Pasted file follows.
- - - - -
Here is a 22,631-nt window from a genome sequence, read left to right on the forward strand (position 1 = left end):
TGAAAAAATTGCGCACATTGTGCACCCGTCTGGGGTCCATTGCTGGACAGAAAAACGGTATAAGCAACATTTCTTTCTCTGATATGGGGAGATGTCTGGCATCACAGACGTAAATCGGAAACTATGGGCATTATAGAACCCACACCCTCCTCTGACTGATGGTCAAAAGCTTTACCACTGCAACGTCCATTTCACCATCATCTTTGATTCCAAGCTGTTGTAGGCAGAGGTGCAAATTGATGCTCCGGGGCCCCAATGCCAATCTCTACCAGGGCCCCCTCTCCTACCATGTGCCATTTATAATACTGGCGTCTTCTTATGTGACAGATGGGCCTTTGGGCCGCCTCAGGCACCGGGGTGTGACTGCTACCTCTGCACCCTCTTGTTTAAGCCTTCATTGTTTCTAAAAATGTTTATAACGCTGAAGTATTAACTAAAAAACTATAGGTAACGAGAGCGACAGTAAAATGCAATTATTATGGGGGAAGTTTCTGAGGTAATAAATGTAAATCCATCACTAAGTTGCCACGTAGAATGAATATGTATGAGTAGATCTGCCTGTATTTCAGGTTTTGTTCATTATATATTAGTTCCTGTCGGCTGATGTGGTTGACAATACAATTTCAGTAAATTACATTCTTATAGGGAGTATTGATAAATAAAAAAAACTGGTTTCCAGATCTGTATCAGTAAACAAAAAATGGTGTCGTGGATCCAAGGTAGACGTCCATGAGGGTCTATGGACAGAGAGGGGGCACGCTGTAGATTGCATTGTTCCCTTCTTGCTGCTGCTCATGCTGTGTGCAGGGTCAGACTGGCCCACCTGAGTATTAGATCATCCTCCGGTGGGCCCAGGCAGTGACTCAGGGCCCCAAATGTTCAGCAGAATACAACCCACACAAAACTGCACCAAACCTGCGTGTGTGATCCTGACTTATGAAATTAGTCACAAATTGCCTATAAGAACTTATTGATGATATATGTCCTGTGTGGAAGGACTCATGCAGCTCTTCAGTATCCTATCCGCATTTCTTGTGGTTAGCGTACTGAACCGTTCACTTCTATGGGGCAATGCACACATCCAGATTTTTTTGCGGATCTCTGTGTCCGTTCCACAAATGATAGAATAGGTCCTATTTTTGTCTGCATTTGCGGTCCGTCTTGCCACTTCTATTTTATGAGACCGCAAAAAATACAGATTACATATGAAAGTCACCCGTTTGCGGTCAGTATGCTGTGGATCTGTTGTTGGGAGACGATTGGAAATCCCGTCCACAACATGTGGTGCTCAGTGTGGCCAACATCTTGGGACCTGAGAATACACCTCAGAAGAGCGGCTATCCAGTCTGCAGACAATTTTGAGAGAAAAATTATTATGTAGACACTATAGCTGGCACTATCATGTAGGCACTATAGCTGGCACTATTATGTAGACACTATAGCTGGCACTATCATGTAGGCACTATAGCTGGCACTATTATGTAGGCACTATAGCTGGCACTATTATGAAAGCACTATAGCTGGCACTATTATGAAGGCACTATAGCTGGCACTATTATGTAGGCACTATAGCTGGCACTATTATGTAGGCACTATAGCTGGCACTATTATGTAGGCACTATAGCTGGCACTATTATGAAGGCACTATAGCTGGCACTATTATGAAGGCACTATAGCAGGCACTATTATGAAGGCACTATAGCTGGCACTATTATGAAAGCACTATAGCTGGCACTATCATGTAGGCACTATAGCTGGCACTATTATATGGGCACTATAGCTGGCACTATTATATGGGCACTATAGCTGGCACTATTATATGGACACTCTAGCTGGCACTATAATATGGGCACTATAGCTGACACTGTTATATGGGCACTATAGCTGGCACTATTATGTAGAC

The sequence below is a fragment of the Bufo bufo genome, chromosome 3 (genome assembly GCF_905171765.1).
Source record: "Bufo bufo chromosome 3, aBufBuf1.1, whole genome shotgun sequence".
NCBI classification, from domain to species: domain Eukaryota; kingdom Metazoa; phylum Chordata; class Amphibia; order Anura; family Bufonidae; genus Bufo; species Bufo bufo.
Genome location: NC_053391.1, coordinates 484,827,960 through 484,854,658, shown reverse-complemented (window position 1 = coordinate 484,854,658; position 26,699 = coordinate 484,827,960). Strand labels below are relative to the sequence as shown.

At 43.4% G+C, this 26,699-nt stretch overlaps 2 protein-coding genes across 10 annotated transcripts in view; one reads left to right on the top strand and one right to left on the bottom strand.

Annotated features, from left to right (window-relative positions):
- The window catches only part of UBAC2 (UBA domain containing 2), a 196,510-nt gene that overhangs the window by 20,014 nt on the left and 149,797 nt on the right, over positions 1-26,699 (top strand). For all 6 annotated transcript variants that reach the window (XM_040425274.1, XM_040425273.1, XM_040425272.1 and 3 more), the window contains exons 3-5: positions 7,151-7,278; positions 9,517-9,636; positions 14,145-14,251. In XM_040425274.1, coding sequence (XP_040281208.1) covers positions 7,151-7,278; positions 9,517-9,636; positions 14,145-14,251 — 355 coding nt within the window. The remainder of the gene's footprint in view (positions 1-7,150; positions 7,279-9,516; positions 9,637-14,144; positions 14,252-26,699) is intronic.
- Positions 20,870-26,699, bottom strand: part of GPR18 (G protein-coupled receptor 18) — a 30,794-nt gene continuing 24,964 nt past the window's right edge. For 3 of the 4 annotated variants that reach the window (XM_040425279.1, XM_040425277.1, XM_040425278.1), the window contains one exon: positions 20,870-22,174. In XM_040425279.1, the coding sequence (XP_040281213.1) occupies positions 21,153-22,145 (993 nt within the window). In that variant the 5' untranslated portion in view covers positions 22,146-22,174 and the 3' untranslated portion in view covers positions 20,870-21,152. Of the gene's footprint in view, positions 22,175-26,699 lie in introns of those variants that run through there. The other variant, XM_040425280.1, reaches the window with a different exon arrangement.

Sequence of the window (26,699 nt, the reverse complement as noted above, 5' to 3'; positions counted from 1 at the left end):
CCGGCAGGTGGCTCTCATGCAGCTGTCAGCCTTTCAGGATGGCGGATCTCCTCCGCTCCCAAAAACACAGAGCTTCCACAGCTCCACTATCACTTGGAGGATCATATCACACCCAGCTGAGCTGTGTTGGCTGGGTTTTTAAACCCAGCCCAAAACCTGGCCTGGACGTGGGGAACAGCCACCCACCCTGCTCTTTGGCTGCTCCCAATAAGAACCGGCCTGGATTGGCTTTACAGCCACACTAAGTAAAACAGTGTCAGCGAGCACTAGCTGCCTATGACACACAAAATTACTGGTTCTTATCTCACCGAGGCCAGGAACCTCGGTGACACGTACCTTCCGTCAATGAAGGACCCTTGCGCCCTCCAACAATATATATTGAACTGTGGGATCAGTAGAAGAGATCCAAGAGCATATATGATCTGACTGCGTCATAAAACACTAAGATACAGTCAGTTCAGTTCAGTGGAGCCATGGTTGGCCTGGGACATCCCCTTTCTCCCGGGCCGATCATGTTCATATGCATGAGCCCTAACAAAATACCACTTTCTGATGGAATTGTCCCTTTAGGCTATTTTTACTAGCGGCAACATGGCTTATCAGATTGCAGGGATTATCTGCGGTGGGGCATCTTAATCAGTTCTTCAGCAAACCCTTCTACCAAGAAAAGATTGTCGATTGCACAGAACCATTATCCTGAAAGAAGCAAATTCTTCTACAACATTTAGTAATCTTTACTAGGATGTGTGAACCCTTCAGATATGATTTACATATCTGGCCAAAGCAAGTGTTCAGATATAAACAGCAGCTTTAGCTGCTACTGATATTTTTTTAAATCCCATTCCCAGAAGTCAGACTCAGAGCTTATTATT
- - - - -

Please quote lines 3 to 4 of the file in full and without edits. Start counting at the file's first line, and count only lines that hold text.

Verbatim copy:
The sequence below is a fragment of the Bufo bufo genome, chromosome 3 (genome assembly GCF_905171765.1).
Source record: "Bufo bufo chromosome 3, aBufBuf1.1, whole genome shotgun sequence".